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Wednesday, 24 January, 2001, 18:36 GMT
Analysis: Bush's abortion signal
George W Bush in a Cabinet meeting, during which he said he was disallowing funding of abortion groups
Bush has banned federal funding of abortion groups
By US affairs analyst Gordon Corera

On the surface, abortion is a strange issue for George W Bush to take up in his opening days in office.

In his first real policy announcement, he reinstated a ban first introduced by Ronald Reagan in 1984 which banned the US Government from giving money to international groups that lobbied for or provided abortions.

Abortion is perhaps the most divisive issue in the US today, around which the passions are especially strong and politicians usually tread especially delicately.
Anti-abortion protesters mark the 28th anniversary of the landmark Roe v. Wade Supreme Court decision making abortion
Bush's decision coincided with the anniversary of the Roe vs Wade ruling

But the move was not necessarily a surprise. Exactly eight years ago to the day, Bill Clinton had overturned the Reagan ban and this is an issue that tends to go back and forth between Democrats and Republicans.

They key question is whether it is the beginning of a deeper challenge from the Bush White House to the current abortion laws, or more of a symbolic gesture to appease the right wing of his party.

Right-wing approval

The right of the party was already extremely pleased by Mr Bush's nomination of John Ashcroft for attorney-general.

But the idea of having an extremely ardent anti-abortionist supervising the laws of the country raised major alarm bells amongst liberals who were also worried by the nomination of Tommy Thompson, another staunch opponent of abortion, to the position of secretary of health and human services.

The move came on the 28th anniversary of the Roe vs Wade decision by the Supreme Court - the decision which effectively made abortion legal across the US and the decision that is the ultimate target of conservative pro-life activists.

Conservative activists pronounced themselves well satisfied with the move, but they see it as only the start on the road to overturning the Roe vs Wade decision and having a full ban on abortion. They have been worried by signs that the Bush administration does not share this long-term goal - at least publicly - and will continue to press on for more.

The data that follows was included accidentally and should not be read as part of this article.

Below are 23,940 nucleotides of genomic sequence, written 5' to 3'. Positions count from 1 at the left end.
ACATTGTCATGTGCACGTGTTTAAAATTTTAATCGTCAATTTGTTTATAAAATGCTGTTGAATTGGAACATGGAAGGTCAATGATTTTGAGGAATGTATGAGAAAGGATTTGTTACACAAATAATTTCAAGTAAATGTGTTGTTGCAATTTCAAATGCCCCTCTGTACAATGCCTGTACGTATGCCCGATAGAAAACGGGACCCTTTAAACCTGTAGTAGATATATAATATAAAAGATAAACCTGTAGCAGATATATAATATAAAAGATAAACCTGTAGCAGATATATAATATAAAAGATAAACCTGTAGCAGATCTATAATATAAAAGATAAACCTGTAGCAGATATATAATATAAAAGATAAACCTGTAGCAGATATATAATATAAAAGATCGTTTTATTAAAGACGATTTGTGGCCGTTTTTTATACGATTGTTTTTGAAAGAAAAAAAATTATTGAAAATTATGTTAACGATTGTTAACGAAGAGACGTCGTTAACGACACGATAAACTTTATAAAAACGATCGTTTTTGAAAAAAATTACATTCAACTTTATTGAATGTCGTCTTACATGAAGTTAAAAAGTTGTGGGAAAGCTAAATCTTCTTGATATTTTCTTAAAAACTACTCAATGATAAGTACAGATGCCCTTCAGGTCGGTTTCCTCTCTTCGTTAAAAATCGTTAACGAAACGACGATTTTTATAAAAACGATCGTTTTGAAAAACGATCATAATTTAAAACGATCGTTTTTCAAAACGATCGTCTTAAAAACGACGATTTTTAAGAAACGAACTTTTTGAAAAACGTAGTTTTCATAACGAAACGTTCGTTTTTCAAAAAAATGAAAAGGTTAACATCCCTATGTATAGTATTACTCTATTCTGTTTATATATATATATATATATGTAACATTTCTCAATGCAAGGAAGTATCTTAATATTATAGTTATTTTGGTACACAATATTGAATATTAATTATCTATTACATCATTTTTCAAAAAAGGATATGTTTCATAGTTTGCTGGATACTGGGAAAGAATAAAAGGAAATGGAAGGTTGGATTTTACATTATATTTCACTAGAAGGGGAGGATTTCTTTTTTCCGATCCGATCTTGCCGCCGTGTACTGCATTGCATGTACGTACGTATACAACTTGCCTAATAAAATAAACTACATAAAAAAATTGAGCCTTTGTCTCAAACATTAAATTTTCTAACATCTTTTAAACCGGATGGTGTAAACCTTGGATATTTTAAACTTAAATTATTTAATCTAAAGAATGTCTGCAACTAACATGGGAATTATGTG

Contentious issue

The next battles are likely to be over an abortion pill and the partial birth abortion procedure. But expect real fireworks from all sides when Mr Bush is given the chance to appoint justices to the Supreme Court, the place where many of the issues surrounding abortion end up, and which is the one body which can overturn Roe vs Wade.

US President George W Bush
What does Bush's "compassionate conservatism" mean?
What makes the issue complicated is that while there are extremely committed groups of activists on both sides, most Americans have more complex views on the subject, with a majority believing abortion is generally wrong but also unwilling to necessarily legislate to ban it.

This means that while politicians are subject to heavy lobbying from the activists, they also know that if they listen to them too much, they risk alienating the large middle ground of the electorate.

The Bush move also raises some interesting questions about what "compassionate conservatism" will mean in practice.

Centrist speech

The Republican platform on which Mr Bush ran was strongly anti-abortion, but he did not emphasise the issue during the campaign, knowing that it would undermine his attempts to capture the centre ground.

Bush's inaugural speech was deeply centrist, and talked about working across party lines and winning the support of the whole nation. But his cabinet appointments, and some of his early moves, such as sticking to his $1.6 trillion tax cut as well as the abortion move, signal a pretty conservative stance.

It is still too early to tell whether there will be a major gap between talk and action, but if there is, it is sure to be picked up on. And perhaps the key place to look is on abortion and whether Mr Bush's early actions are the start of something bigger.

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See also:

23 Jan 01 | Americas
Bush blocks abortion funding
23 Jan 01 | Americas
EU condemns Bush abortion move
22 Jan 01 | Americas
The history of Roe vs Wade
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